Claims Recovery Financial Services (CRFS)

231 East Avenue, Albion, NY 14411

crfs provides summary of new FHLMC property management guidelines

On July 15, Freddie Mac implemented updates that eliminated many property management functions which were formerly required of Servicers. These changes are effective for properties with a foreclosure sale held, or deed-on-lieu executed, on or after this date, as well as for properties which are in active REO status as of this date. CRFS has conducted a thorough review of FHLMC’s updates with our analysis results listed below.  FHLMC Bulletin 2019-6 and Bulletin 2019-12 provide full details on this update.

Process Updates:

New non-claimable expenses

Beginning July 15, 2019, the below expense types for loans that have a foreclosure sale date or deed-in lieu date on or after July 15, 2019 should not be claimed. Additionally, any of these expenses which are incurred by the Servicer after the July 15, 2019 effective date should not be claimed.

  • Property Preservation Expenses
  • Property Inspections
  • Property Taxes
  • HOA, PUD, Co-op dues
  • Utilities

Note: There will be loans with foreclosure sale or deed-in-lieu dates prior to July 15th where expenses were already incurred under previous FHLMC directives.  In those instances, expenses incurred post foreclosure/deed-in-lieu can be claimed as long as they were incurred prior to the July 15th effective date.

Insurance updates

Beginning July 15, 2019, CRFS will use the foreclosure sale/deed-in-lieu date to determine if an insurance premium was paid within the claimable timeframe. This change to foreclosure sale/deed-in-lieu date replaces the old process of utilizing the PCC date for REO properties.

CRFS provides comments in response to HUD’s request for feedback on the Single-Family Loan Sale Program (SFLS Program)

In its request for feedback, the FHA indicated that it is particularly interested in public comments addressing the following issues (the CRFS feedback, which was delivered to HUD the first week of July, is reproduced below):

 3.0 Obstacles, Benefits, and Drawbacks

3.0.1 FHA Single Family Loan Sale Servicers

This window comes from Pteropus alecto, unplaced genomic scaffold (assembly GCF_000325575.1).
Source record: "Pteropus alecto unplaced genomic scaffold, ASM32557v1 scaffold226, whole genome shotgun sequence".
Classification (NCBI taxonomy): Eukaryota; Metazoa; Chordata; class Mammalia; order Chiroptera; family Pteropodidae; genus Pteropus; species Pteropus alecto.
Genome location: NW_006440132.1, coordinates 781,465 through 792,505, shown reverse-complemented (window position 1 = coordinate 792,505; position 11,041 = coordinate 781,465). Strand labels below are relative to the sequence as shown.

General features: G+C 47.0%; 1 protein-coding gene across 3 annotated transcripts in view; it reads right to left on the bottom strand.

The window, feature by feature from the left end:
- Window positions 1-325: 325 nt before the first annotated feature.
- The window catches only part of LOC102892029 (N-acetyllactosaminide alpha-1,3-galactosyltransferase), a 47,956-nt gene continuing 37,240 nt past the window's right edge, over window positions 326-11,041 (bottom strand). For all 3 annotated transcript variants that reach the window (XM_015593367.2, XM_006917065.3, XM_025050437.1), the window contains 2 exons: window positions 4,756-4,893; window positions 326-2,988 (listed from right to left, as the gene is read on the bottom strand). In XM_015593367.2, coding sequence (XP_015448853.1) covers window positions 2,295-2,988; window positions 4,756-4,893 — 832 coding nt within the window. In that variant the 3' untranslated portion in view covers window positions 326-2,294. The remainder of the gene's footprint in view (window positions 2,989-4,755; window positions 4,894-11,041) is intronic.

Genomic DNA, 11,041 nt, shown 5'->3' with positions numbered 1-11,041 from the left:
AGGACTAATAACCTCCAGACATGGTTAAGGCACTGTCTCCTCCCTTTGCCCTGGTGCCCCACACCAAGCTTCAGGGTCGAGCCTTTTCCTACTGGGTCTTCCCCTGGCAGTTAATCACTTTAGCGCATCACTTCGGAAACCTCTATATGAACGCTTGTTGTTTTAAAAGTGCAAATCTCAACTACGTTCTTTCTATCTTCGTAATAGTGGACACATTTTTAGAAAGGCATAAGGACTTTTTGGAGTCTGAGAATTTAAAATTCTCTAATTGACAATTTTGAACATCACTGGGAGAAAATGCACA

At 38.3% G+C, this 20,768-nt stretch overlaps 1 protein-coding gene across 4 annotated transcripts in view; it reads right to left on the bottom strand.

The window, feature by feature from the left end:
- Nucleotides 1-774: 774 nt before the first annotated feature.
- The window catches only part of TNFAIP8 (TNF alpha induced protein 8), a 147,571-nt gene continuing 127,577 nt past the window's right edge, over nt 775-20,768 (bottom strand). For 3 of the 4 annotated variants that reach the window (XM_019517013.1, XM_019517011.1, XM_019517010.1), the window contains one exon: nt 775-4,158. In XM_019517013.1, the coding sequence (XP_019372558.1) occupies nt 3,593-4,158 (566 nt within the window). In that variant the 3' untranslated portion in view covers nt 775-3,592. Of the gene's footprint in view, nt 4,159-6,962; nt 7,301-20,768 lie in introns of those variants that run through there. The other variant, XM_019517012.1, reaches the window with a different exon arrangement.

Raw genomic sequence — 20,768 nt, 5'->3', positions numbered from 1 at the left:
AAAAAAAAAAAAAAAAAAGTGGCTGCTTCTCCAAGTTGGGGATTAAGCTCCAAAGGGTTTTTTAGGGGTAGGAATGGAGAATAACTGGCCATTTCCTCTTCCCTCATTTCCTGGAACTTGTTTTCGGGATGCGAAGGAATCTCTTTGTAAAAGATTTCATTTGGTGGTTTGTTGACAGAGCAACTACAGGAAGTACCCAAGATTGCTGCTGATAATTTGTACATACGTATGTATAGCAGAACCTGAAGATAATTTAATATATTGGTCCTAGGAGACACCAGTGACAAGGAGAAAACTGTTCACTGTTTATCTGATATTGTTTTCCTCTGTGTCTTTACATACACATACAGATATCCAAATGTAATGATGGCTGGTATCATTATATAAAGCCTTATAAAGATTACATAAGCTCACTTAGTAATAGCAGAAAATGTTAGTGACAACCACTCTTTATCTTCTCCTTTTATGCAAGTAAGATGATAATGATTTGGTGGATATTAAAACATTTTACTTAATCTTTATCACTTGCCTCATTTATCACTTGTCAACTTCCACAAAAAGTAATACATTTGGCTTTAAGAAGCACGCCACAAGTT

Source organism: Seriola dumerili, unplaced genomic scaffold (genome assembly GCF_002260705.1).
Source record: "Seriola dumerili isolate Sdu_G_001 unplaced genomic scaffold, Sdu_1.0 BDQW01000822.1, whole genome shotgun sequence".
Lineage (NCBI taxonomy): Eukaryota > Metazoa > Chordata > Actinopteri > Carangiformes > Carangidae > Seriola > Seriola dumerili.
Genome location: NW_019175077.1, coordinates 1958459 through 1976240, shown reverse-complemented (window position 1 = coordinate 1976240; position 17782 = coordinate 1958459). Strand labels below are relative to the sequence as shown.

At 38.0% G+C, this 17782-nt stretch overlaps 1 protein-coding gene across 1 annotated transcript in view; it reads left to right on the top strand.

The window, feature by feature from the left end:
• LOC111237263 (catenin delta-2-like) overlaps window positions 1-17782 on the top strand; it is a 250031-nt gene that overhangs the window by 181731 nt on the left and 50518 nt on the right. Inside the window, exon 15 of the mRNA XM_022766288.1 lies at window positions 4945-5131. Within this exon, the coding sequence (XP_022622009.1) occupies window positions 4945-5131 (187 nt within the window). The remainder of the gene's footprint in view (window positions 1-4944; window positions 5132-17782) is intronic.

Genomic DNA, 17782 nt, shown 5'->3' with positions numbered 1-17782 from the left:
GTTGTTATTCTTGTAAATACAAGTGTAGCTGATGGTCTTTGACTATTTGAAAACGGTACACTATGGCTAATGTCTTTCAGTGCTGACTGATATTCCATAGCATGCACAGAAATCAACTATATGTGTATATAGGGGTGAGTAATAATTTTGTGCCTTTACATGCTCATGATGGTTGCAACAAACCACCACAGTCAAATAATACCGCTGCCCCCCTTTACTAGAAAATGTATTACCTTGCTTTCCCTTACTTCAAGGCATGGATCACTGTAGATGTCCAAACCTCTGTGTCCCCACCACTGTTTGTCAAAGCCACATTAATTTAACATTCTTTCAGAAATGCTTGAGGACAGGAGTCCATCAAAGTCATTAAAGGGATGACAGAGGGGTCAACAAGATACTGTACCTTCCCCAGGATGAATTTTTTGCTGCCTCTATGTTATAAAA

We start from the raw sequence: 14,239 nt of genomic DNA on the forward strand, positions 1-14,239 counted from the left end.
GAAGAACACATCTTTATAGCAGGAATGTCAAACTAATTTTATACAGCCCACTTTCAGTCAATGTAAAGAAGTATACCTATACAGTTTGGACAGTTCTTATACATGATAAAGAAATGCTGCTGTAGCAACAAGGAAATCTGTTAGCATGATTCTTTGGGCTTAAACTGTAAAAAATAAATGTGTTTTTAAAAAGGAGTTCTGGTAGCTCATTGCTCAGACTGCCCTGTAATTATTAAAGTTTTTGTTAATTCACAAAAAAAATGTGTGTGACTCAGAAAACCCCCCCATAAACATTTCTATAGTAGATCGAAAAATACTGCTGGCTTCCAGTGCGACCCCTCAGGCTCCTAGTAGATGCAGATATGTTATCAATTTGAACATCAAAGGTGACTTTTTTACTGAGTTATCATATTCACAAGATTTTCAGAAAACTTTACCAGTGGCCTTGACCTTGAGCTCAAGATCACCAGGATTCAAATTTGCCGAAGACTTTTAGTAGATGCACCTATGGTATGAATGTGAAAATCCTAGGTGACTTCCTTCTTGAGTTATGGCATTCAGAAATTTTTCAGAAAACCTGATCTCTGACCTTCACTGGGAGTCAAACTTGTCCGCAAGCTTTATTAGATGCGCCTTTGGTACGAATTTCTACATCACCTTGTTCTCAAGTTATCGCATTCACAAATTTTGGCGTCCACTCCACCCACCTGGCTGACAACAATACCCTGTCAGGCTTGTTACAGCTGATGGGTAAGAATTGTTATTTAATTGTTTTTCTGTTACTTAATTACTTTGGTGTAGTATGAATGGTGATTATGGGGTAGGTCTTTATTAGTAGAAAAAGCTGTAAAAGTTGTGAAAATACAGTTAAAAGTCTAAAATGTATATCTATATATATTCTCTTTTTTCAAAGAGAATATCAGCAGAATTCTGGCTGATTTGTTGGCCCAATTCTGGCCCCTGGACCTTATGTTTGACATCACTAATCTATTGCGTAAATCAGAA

(1) What obstacles exist to participation in the Program and how can those obstacles be addressed?

  • Some Servicers feel that the criteria is too restrictive and eliminates more files than one would expect in terms of eligibility.
    • This actually was a deterrent for one Servicer in particular, where they decided to only participate in one of the sales as a result of the fallout they experienced.
  • The unpredictable sales schedule creates staffing and management issues. The industry would like a schedule created to provide better planning and scheduling.
    • This would help HUD as well due to their claims team not having sufficient staffing when the sales come up. It causes them to shift necessary resources to the sale, which in turn puts the other items they were working on behind, which is an unintended consequence with the current setup. (i.e. further delays the supplemental claim payments)
  • The changing criteria from sale-to-sale has been difficult to manage within the short window of time from when it’s released to when the criteria and lists begin to get submitted.

 (2) What factors are relevant to the decision to submit loans for claim payment through the Program versus alternative assignment options?

  • SFLS program is much easier than routine conveyance route with ICC and title requirements.
  • SFLS is typically less upfront costs and risk for the servicers.

(3) What, if any, monetary costs have been or will be incurred through program participation, including but not limited to, administrative and overhead costs?

  • IS/BA resources to pull reporting based on criteria eligibility to identify initial loan population and report the initial population to HUD.